RABAT, Morocco — Getting people on the streets and in the cafés to talk about today’s elections in Rabat has been difficult. Nobody seems to have strong opinions about the candidates; and fewer than I expected planned to go to the polls. Perhaps it is the fact that true power rest with the king, no matter what the parliament looks like.
Suprisingly though, about half of the people I talked with over the past couple of days here have been very eager to talk about politics in Libya. It seems that the freeing of the Belgian nurses did not
play well in the Maghreb. Nobody I spoke with would entertain the idea that the nurses might be innocent of the charges of infecting hundreds of children with HIV. They would only believe that the West protected the nurses from the death penalty; despite the evidence to the contrary.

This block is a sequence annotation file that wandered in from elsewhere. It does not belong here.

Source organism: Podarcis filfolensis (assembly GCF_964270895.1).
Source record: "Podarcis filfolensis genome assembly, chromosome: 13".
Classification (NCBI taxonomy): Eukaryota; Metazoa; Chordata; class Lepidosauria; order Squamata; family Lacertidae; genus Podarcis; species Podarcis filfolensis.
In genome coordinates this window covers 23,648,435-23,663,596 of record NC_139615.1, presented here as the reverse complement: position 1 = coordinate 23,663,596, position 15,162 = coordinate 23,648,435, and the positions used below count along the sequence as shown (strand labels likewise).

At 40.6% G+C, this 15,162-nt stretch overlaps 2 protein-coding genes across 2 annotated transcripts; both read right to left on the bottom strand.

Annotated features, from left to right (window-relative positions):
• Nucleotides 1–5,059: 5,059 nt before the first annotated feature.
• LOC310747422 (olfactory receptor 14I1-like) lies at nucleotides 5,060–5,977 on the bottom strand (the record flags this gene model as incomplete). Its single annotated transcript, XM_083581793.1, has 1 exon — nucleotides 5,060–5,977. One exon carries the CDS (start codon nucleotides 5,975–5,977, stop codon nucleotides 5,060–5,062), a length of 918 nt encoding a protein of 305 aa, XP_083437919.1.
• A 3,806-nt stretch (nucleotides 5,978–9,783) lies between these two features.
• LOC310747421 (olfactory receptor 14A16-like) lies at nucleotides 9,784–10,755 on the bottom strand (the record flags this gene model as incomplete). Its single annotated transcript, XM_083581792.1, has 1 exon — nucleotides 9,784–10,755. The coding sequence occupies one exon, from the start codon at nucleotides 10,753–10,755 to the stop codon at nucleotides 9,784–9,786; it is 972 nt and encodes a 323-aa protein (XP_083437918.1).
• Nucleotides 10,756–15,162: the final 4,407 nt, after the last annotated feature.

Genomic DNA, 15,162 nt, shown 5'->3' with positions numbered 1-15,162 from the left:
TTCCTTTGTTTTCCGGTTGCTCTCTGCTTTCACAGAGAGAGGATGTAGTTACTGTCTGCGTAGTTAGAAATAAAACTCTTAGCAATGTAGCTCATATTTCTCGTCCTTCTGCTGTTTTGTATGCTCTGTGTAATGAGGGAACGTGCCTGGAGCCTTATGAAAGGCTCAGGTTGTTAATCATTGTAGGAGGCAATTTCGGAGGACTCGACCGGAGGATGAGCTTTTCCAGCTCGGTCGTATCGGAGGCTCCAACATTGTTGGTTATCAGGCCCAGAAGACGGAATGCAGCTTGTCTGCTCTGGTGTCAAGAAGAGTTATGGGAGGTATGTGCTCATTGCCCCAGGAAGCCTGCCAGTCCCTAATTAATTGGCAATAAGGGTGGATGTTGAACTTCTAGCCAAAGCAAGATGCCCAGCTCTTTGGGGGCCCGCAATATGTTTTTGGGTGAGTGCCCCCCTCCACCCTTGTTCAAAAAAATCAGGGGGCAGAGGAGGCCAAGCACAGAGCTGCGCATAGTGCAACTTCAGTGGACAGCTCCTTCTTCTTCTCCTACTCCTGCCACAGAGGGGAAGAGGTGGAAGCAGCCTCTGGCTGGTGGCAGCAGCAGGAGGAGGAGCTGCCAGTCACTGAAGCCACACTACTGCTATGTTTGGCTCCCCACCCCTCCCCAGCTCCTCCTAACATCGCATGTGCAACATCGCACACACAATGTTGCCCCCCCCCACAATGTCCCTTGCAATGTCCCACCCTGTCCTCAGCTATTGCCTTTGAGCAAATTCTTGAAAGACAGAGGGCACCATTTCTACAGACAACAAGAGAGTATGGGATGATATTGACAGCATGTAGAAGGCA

There was a blood drive yesterday on the main street in town, Ave Mohammed V, but few were participating. After I realized what it was, I asked some people if they would give blood. There were no takers.
The discussions got me thinking about how the belief that the Belgian nurses were guilty could affect Morocco’s relations with Washington. The idea that the West is only looking out for its own probably drives many people into the arms of those who are percieved to be standing up to Western bullies. Here, this largely means Islamist groups.
In today’s elections, those that did vote are suspected of voting in large numbers for an Islamic party. The PJD is moderate in its positions on domestic affairs, but is quite anti-American in its announced foreign policies. Although today’s vote will probably not affect relations very much — after all the King still controls Morocco’s foreign policy — the PJD could make it tough for Washington.
In the long term; if the country moves toward a more empowered parliament, Washington may loose a very important partner in the region.
UPDATE: See Adam Wolfe’s election post-mortem here.